Rudy’s Apartment, Porky Pig 101 and Comics!

In Myrtle this time, 1-31 to 2-06-1949, Dudley Fisher explores Women’s Psychology. In the 1-31, Sampson confides in Mr. Shmaltz on a New Year’s Eve park bench about Myrtle’s behavior. In the 2-5, Sampson is pulled in two directions as Myrtle starts behaving like a future wife, and Mrs. Schmaltz decides to order her son to run errands. Note how Myrtle’s doll serves as an echo of her mood in the 2-1 and the 2-5, sometimes taking on a personality of it’s own. In the Sunday, Gwendolyn, a regular “Alice Jolson” tries to impress Myrtle’s family and the neighborhood. Hyacinth the cat makes a rare appearance and comment. 

It’s Felix versus the new family cat, a white Persian, in the strips from 5-1 to 5-7-1933. Felix tries to keep out of the way by sleeping in the coal bin, in the attic (jig-saw puzzle style) and in the Umbrella stand. He allows his tail to be used as a razor strop and uses a balloon for a pillow.  Another reference to the “Jig-Saw Craze” is in the Sunday page, as Felix drops a stoneware jar, and the cave man can’t resist helping to piece it back together. 

In the Krazy Kats this time, from 5-10 to 5-15-1943 with 5-12 missing, Tigers, both lily and actual, dominate the action. Garge draws a terrific tiger, I think. I love the way he draws the nose, the stripes and the eyes. UPDATE: Thanks to Gerd Heinlein, we now have the missing 5-12, and it is an important strip for the tiger’s introduction into the story line.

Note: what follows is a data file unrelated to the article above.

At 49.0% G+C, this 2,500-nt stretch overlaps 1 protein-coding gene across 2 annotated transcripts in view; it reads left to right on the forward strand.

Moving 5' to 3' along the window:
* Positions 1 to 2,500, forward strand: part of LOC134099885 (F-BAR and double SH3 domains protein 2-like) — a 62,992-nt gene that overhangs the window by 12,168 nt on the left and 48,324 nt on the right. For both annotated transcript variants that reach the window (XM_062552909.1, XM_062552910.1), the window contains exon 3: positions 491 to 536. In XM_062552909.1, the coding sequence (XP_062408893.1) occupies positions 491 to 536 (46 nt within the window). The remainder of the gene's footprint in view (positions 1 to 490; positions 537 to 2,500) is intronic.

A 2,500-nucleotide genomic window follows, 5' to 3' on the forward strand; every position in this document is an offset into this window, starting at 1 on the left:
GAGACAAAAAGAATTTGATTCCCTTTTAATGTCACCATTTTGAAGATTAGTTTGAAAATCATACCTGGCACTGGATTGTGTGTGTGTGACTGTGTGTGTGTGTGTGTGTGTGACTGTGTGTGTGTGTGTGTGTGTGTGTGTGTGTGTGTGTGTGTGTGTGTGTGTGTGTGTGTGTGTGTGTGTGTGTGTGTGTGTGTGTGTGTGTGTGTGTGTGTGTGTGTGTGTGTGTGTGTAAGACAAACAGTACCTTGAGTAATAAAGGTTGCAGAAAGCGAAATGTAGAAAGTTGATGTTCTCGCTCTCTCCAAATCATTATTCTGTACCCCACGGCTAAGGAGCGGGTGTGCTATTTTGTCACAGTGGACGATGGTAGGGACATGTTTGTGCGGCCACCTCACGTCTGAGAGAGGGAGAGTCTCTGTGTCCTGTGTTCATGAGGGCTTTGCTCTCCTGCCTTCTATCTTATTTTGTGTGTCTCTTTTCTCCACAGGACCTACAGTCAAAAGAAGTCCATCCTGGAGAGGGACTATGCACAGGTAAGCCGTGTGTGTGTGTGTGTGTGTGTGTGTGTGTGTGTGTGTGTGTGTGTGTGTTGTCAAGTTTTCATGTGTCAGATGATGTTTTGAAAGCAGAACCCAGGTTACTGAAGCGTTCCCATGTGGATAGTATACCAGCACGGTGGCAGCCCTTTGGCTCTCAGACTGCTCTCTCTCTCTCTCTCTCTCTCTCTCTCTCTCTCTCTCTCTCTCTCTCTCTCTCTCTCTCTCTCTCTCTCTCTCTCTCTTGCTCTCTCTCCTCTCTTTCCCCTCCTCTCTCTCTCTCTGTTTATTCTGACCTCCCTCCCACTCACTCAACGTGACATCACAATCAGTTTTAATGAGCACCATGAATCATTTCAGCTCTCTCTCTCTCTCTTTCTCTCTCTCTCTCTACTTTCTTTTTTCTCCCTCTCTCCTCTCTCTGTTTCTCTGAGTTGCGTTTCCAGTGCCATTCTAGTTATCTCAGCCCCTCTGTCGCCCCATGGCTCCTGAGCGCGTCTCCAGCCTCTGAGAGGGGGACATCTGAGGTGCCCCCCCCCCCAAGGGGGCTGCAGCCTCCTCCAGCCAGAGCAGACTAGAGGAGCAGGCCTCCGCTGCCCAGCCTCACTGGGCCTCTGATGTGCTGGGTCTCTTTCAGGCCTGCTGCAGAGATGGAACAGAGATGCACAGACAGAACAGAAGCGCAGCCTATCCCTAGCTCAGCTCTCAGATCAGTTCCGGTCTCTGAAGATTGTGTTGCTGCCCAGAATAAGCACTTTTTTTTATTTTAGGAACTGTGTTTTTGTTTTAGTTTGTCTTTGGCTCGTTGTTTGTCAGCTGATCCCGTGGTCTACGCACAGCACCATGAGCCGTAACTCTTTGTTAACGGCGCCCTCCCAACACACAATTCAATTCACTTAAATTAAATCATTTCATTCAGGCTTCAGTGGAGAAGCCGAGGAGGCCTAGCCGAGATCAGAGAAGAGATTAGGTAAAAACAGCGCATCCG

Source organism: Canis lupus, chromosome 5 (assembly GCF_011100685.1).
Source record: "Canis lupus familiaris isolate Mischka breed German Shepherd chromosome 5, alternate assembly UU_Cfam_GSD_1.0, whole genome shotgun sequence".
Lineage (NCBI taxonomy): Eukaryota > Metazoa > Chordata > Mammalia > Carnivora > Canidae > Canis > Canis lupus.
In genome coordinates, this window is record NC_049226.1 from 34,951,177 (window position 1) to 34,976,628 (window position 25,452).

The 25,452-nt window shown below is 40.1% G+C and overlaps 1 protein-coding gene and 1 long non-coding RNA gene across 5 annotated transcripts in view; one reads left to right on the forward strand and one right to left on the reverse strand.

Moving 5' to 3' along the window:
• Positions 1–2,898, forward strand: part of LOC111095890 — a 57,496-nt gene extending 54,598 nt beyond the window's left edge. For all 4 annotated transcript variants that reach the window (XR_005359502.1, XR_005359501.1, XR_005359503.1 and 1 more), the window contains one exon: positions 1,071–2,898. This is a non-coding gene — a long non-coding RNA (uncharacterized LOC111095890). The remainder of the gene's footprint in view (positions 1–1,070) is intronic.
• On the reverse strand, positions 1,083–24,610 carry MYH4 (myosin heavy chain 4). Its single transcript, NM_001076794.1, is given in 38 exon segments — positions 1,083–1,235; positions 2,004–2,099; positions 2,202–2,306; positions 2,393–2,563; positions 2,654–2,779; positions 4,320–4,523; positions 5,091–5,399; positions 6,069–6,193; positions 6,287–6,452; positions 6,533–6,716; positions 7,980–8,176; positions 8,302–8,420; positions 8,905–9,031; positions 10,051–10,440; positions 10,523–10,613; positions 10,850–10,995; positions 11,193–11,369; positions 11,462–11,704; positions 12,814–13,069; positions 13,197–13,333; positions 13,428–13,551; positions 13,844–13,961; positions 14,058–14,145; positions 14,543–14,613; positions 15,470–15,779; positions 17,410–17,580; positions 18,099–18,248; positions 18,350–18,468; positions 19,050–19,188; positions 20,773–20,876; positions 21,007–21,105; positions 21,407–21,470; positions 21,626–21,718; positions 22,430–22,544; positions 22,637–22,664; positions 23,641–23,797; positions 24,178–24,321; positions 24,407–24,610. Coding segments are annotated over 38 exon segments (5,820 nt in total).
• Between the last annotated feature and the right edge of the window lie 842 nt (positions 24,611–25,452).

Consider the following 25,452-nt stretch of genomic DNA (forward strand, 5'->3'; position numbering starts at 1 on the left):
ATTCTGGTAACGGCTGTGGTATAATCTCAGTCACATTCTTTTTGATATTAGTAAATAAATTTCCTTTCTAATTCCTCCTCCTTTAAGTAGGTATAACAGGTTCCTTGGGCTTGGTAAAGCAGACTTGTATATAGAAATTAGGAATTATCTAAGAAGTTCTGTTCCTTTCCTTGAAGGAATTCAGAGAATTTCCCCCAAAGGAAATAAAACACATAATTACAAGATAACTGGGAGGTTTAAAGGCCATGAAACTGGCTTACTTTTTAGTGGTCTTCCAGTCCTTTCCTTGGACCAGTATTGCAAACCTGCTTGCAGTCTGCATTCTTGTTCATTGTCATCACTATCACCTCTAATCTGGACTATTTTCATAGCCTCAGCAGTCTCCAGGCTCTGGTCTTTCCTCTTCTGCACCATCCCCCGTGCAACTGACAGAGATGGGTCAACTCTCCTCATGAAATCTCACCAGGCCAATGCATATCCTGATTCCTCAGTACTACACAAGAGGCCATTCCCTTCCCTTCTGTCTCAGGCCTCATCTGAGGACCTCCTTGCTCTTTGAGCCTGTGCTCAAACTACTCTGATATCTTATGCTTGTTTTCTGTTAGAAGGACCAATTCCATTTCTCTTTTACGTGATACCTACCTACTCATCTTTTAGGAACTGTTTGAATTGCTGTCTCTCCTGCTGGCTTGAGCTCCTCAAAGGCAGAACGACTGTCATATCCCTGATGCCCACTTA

Welcome to Rudy Ising’s apartment, circa 1936 to 1940, where he lived with his first wife, Maxine Jennings. It’s on 106 S. Kings Road, not far from Westwood. Here’s an ad: The development it was part of was called “Beverly Square” in those days. Here’s a view of the dining room of Rudy’s apartment, as it looks today: This lovely old building is unfortunately, schedded for demolition. The Office of Historic Resources of Los Angeles does NOT recognize Rudy Ising as an historic personage, and will not give Cultural Monument protection to the building based on his name. Doesn’t that sound like the fate of animators, once again? Consigned to the sub-basement of history, Hugh and Rudy were first-class, pioneering animators, yet they are forgotten today, since, they dared to compete against Walt Disney in the 1930s. In the digital age, just think of all the currently productive animators who will be nearly instantly forgotten as soon as the software changes and their technical edge disappears. ( UPDATE: ‘Scuse the rant! It looks good so far for Rudy’s apartment! Keep your pencils sharp!) I was lucky enough to be invited to Rudy Ising’s Benedict Canyon residence in the early 1970s. It was the biggest California Bungalow style house I’ve ever seen! It was an open floor plan in the enormous living room, with multiple levels to it, and the three little bedrooms were all grouped at one end of the house. The outdoor awnings all had Rudy’s initials sewn into them, and Hugh told me that they buried a lot of rare nitrate film in the back yard of Rudy’s house, including the negatives to the “Song-O-Reels” which they made in Kansas City. Rudy sold the property to Cher, not long after I saw the house, and she demolished it completely to build an Egyptian style edifice to herself. Rudy spent his final years in a nice little house in Laguna Beach with Cynthia, his lovely wife.  I visited Rudy there too, and we spent a long time looking over his great collection of books, many rare children’s volumes and first editions! I’ll never forget Hugh and Rudy, too bad their city has forgotten them.